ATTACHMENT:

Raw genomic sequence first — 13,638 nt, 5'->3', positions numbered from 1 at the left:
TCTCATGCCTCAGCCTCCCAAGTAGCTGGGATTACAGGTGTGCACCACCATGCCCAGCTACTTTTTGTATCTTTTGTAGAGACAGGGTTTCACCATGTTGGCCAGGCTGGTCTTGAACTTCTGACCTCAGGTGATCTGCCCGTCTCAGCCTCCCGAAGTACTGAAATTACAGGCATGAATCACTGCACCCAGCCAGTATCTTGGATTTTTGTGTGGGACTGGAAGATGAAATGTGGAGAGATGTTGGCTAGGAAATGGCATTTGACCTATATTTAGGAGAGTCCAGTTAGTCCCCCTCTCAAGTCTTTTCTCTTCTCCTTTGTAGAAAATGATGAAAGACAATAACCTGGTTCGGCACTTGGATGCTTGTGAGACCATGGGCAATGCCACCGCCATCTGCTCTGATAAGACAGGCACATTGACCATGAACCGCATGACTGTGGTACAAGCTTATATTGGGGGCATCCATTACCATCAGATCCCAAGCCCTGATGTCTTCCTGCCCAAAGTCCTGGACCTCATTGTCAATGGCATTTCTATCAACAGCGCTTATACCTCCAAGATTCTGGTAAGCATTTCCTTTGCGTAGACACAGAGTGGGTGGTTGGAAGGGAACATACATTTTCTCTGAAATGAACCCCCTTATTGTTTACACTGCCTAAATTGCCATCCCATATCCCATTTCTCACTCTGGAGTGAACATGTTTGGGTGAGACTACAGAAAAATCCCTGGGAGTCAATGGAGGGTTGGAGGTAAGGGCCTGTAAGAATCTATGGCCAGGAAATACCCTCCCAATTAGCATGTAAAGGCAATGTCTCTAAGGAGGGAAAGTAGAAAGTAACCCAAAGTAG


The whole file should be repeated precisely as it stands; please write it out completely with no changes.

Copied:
Raw genomic sequence first — 13,638 nt, 5'->3', positions numbered from 1 at the left:
TCTCATGCCTCAGCCTCCCAAGTAGCTGGGATTACAGGTGTGCACCACCATGCCCAGCTACTTTTTGTATCTTTTGTAGAGACAGGGTTTCACCATGTTGGCCAGGCTGGTCTTGAACTTCTGACCTCAGGTGATCTGCCCGTCTCAGCCTCCCGAAGTACTGAAATTACAGGCATGAATCACTGCACCCAGCCAGTATCTTGGATTTTTGTGTGGGACTGGAAGATGAAATGTGGAGAGATGTTGGCTAGGAAATGGCATTTGACCTATATTTAGGAGAGTCCAGTTAGTCCCCCTCTCAAGTCTTTTCTCTTCTCCTTTGTAGAAAATGATGAAAGACAATAACCTGGTTCGGCACTTGGATGCTTGTGAGACCATGGGCAATGCCACCGCCATCTGCTCTGATAAGACAGGCACATTGACCATGAACCGCATGACTGTGGTACAAGCTTATATTGGGGGCATCCATTACCATCAGATCCCAAGCCCTGATGTCTTCCTGCCCAAAGTCCTGGACCTCATTGTCAATGGCATTTCTATCAACAGCGCTTATACCTCCAAGATTCTGGTAAGCATTTCCTTTGCGTAGACACAGAGTGGGTGGTTGGAAGGGAACATACATTTTCTCTGAAATGAACCCCCTTATTGTTTACACTGCCTAAATTGCCATCCCATATCCCATTTCTCACTCTGGAGTGAACATGTTTGGGTGAGACTACAGAAAAATCCCTGGGAGTCAATGGAGGGTTGGAGGTAAGGGCCTGTAAGAATCTATGGCCAGGAAATACCCTCCCAATTAGCATGTAAAGGCAATGTCTCTAAGGAGGGAAAGTAGAAAGTAACCCAAAGTAG